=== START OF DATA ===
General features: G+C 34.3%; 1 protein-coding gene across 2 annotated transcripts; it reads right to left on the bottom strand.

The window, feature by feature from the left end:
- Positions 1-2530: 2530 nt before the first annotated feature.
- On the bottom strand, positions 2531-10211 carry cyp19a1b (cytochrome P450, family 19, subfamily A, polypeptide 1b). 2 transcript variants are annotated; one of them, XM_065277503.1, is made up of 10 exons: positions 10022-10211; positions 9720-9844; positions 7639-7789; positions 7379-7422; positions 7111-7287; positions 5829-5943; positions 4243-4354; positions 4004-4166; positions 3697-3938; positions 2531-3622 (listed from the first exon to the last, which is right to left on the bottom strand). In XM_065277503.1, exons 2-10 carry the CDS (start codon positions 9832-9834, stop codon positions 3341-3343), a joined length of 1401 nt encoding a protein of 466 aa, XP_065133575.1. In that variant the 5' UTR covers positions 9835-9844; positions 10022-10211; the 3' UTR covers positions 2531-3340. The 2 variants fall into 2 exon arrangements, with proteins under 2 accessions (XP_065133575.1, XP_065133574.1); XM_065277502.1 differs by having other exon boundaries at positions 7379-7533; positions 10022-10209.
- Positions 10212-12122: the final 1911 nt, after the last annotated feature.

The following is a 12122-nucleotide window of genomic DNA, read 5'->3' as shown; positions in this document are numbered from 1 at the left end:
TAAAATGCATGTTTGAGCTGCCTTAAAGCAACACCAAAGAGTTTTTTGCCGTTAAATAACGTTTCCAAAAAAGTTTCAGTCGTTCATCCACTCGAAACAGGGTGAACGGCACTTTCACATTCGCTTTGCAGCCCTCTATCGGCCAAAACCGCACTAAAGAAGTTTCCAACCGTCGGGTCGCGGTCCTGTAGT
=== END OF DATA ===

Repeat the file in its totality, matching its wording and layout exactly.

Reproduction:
General features: G+C 34.3%; 1 protein-coding gene across 2 annotated transcripts; it reads right to left on the bottom strand.

The window, feature by feature from the left end:
- Positions 1-2530: 2530 nt before the first annotated feature.
- On the bottom strand, positions 2531-10211 carry cyp19a1b (cytochrome P450, family 19, subfamily A, polypeptide 1b). 2 transcript variants are annotated; one of them, XM_065277503.1, is made up of 10 exons: positions 10022-10211; positions 9720-9844; positions 7639-7789; positions 7379-7422; positions 7111-7287; positions 5829-5943; positions 4243-4354; positions 4004-4166; positions 3697-3938; positions 2531-3622 (listed from the first exon to the last, which is right to left on the bottom strand). In XM_065277503.1, exons 2-10 carry the CDS (start codon positions 9832-9834, stop codon positions 3341-3343), a joined length of 1401 nt encoding a protein of 466 aa, XP_065133575.1. In that variant the 5' UTR covers positions 9835-9844; positions 10022-10211; the 3' UTR covers positions 2531-3340. The 2 variants fall into 2 exon arrangements, with proteins under 2 accessions (XP_065133575.1, XP_065133574.1); XM_065277502.1 differs by having other exon boundaries at positions 7379-7533; positions 10022-10209.
- Positions 10212-12122: the final 1911 nt, after the last annotated feature.

The following is a 12122-nucleotide window of genomic DNA, read 5'->3' as shown; positions in this document are numbered from 1 at the left end:
TAAAATGCATGTTTGAGCTGCCTTAAAGCAACACCAAAGAGTTTTTTGCCGTTAAATAACGTTTCCAAAAAAGTTTCAGTCGTTCATCCACTCGAAACAGGGTGAACGGCACTTTCACATTCGCTTTGCAGCCCTCTATCGGCCAAAACCGCACTAAAGAAGTTTCCAACCGTCGGGTCGCGGTCCTGTAGT